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3 Steps Your Company Can Take Toward a Circular Economy

Posted by Michelle Kratzer on Apr 4, 2019 9:32:00 AM
Michelle Kratzer
Did you know that a study by Nielsen revealed that a company’s commitment to the environment has the power to sway product purchases for 45% of consumers? Some businesses have taken the plunge, with a total commitment toward a "Circular Economy"; but even small businesses can take steps toward lowering waste and increasing products' usable life span. With billions of pounds added to landfills every year, its a timely change we all can embrace.
In addition, if you are marketing to Earth-loving Millennials or save the planet Gen Z's, it’s crucial to get started now. So, in honor of Earth Day on April 22nd, here is an introduction to Circular Economy.
Circular Economy is not a new concept, and not everyone agrees on exactly what it means. To understand it, think of the linear economy stages of make, then use, then throw away, and bend it into a closed loop of use, then repurpose, then recycle. Notice there is no throw away stage. In a true Circular Economy, waste is completely designed out of the manufacturing process.
Only a slim 16% of firms in the US have fully adopted a circular economy framework. We are a little behind our European brothers on this. The good news is that 62% of US businesses are taking steps to make it happen. Below, I've listed 3 steps that your company can take toward a Circular Economy.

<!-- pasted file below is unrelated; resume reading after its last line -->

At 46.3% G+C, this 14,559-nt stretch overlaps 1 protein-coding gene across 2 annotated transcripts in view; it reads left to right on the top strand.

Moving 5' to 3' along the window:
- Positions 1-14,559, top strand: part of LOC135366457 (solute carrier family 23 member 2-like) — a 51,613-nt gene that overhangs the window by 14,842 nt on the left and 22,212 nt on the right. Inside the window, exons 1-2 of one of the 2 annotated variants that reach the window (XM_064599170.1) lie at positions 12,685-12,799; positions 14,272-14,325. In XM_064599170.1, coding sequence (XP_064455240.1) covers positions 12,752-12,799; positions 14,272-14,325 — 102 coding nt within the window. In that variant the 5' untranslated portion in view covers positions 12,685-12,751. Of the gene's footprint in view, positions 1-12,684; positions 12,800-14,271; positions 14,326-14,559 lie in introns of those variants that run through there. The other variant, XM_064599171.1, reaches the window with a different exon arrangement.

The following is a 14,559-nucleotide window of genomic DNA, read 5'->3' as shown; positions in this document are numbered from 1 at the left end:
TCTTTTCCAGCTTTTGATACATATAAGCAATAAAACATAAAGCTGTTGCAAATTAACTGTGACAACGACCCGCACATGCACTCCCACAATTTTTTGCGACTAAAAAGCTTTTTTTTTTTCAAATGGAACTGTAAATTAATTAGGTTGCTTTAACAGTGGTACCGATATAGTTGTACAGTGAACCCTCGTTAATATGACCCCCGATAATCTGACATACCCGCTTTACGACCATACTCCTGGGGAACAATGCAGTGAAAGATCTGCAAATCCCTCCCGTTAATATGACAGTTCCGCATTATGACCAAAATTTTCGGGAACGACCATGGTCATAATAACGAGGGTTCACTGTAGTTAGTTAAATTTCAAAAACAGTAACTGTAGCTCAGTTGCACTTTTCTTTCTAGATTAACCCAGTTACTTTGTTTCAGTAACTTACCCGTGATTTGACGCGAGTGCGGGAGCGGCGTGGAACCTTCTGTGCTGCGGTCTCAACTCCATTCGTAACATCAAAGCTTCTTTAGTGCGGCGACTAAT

Don't be afraid to take these steps

3 Steps Toward Creating a Circular Economy
1. Design out waste and pollution

Plan and design your manufacturing processes around zero waste, or at least as little as possible. In order to begin the transition to Circular Economy, companies must learn to design all processes around the goal of maximum product use, reuse, refurbishment and recycling. This requires advanced skills and training in everything from initial material selection to chain logistics and warehousing.

While planning the design, practice system thinking by remembering that we all are a part of a network, and each of our actions affects our community.



2. Keep products and materials in use

In the past, we practiced a more traditional linear economy of making products, using products and disposing of products. Now we strive to keep our products, parts and materials  in use until we've squeezed every last bit of use from them. By repairing, restoring, repurposing or remanufacturing materials, we use them for a longer period of time; this means that we need fewer products overall and more importantly that we use fewer natural resources.


3. Regenerate natural systems
Circular Economy systems must be restorative by intention and rely on renewable energy. By careful design, we can eradicate waste and reliance on toxic chemicals.
(Ellen MacArthur Foundation, 2015a)


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In Waste to Wealth, authors Lacy and Rutqvist Lay out 5 Circular Economy business models to develop.

I’ve summarized them below:


1. Circular Supply Model
The Circular Supply-Chain features fully renewable, recyclable or biodegradable materials that can be used time after time in consecutive life cycles.


2. The Recovery & Recycling Model
This model involves production systems that revive what we once considered waste and transforms them for new purposes. Used materials, reclaimed waste and by-products can enjoy new life in another system. 




3. Product Life-Extension Model
Companies repair, upgrade, improve and remanufacture products that are broken or outdated, keeping them economically useful for as long as possible.


4. Sharing Platform Model
Uber, Lyft and AirBNB all fall into this category, in which micro-entrepreneurs rent, share, swap or lend products. Fewer resources are used, and consumers have a new way to both make and save money.